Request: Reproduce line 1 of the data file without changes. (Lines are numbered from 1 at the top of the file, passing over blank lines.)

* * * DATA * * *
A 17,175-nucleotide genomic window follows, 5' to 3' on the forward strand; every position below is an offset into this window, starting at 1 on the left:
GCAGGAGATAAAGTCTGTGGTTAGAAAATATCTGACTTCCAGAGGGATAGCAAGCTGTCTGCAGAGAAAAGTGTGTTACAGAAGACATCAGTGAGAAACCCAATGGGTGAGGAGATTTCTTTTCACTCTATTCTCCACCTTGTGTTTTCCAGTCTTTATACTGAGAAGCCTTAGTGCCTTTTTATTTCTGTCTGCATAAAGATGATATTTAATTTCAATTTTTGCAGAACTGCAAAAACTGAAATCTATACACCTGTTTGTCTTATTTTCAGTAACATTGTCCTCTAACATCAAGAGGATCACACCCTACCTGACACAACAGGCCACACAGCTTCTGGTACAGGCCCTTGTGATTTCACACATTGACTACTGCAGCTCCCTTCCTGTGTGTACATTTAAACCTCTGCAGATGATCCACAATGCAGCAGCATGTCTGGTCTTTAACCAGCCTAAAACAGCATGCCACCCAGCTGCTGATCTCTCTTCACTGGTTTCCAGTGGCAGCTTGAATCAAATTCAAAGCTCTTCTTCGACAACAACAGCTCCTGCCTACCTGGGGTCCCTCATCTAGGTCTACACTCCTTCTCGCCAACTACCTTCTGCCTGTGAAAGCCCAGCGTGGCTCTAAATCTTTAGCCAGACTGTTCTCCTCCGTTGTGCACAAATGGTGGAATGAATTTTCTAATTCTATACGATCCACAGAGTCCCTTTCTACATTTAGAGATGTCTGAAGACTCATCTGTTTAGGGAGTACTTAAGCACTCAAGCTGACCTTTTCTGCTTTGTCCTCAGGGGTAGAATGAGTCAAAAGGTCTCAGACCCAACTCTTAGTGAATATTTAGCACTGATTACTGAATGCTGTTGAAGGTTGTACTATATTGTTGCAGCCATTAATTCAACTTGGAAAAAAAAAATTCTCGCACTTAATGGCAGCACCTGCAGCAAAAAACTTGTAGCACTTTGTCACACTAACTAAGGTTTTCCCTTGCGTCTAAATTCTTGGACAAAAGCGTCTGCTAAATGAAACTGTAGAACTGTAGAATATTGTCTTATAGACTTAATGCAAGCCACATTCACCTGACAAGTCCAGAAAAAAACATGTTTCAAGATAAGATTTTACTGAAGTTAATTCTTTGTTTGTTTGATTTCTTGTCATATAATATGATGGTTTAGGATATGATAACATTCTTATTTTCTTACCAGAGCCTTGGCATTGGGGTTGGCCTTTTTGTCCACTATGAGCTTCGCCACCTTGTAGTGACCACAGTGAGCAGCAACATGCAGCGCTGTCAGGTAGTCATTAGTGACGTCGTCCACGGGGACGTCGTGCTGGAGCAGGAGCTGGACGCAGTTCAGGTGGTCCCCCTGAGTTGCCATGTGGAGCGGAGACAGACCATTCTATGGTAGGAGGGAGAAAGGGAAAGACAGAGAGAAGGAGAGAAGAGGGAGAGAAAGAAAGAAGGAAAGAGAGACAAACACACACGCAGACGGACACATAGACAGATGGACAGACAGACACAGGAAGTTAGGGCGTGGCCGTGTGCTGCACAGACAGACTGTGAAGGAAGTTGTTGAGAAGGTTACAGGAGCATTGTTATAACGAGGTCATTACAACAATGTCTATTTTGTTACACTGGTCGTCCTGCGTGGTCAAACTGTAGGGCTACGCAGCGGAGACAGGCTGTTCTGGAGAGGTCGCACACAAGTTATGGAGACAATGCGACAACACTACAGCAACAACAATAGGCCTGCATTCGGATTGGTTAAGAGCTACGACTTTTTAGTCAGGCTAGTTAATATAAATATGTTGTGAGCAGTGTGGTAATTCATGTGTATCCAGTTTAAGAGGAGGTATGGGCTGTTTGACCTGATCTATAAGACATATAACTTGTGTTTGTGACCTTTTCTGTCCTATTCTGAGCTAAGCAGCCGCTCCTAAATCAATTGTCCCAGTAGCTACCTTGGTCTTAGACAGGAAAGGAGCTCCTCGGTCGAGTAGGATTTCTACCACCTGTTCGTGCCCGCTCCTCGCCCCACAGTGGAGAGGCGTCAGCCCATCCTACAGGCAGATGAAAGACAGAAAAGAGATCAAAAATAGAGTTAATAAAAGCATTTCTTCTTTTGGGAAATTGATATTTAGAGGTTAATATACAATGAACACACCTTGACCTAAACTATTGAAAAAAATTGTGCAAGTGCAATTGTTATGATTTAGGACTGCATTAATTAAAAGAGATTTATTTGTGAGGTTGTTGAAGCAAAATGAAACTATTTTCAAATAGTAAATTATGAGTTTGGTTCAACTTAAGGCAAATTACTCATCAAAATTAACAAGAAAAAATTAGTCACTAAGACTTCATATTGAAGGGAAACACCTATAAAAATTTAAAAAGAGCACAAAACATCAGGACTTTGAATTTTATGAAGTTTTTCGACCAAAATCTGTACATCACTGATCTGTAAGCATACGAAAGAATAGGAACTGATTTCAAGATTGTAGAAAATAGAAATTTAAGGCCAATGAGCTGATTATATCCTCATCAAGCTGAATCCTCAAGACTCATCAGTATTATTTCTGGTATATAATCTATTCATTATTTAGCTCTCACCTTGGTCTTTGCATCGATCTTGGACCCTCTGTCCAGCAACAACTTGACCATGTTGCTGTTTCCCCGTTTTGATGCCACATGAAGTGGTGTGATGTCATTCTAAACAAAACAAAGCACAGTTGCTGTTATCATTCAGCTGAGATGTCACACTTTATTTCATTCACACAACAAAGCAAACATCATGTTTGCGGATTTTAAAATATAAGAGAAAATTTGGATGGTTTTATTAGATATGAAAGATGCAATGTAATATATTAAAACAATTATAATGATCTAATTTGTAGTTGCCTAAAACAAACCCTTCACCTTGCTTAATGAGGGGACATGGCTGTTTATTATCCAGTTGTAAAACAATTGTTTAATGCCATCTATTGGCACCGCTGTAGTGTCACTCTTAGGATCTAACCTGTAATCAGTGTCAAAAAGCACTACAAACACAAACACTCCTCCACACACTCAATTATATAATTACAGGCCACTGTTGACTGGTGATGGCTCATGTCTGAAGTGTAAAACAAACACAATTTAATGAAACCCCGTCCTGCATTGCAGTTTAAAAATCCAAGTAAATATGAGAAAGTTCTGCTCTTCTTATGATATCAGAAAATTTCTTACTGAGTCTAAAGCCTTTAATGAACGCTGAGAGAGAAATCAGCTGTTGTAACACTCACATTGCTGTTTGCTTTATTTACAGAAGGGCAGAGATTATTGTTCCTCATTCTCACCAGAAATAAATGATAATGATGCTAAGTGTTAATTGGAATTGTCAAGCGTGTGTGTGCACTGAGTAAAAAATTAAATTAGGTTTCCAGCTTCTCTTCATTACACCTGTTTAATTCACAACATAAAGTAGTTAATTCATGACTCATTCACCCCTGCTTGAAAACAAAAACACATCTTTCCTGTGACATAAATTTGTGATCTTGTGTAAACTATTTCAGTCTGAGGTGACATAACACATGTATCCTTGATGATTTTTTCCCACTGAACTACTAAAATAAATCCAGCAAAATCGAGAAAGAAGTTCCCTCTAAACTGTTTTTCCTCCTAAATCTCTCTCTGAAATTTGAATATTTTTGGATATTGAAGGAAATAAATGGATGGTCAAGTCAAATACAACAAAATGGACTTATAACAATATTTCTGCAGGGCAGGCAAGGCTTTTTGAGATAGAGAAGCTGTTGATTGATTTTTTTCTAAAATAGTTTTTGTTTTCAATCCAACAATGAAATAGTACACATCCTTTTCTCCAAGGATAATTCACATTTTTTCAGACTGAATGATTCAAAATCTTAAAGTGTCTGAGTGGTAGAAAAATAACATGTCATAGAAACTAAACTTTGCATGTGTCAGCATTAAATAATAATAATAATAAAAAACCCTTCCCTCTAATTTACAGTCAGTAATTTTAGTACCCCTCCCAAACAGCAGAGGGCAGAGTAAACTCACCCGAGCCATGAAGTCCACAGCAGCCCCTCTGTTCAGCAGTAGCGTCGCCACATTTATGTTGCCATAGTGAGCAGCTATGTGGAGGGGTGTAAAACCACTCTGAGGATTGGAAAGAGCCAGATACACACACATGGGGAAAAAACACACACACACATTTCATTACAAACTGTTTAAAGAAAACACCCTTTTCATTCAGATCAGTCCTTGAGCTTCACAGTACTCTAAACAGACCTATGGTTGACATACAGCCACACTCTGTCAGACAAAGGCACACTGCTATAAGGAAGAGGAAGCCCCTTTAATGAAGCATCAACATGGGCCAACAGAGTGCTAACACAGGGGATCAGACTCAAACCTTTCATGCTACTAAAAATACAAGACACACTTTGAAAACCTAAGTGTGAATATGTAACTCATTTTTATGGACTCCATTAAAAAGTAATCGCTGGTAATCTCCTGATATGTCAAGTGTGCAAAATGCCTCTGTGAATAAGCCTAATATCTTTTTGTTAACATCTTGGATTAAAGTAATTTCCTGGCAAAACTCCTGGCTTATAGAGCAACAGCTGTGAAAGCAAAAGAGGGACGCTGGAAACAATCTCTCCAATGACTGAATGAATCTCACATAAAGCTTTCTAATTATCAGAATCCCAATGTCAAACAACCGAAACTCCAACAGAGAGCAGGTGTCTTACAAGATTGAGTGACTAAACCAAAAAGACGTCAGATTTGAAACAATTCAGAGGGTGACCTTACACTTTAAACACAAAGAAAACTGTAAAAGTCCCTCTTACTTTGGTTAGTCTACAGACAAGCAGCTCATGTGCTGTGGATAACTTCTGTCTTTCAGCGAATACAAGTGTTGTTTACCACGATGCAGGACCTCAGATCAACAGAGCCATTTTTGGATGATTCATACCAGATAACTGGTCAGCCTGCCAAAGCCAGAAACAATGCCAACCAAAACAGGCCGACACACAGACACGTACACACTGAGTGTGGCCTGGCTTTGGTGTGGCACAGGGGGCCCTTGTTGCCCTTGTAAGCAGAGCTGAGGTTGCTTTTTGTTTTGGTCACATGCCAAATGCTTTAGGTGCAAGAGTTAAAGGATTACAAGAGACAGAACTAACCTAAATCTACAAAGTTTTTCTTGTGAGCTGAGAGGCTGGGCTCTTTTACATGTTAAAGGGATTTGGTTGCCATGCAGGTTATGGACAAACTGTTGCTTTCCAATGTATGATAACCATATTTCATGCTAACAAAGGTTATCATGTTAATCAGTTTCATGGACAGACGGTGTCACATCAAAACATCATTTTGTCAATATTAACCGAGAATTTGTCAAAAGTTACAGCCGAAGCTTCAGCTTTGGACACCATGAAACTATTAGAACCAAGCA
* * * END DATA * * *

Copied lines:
A 17,175-nucleotide genomic window follows, 5' to 3' on the forward strand; every position below is an offset into this window, starting at 1 on the left: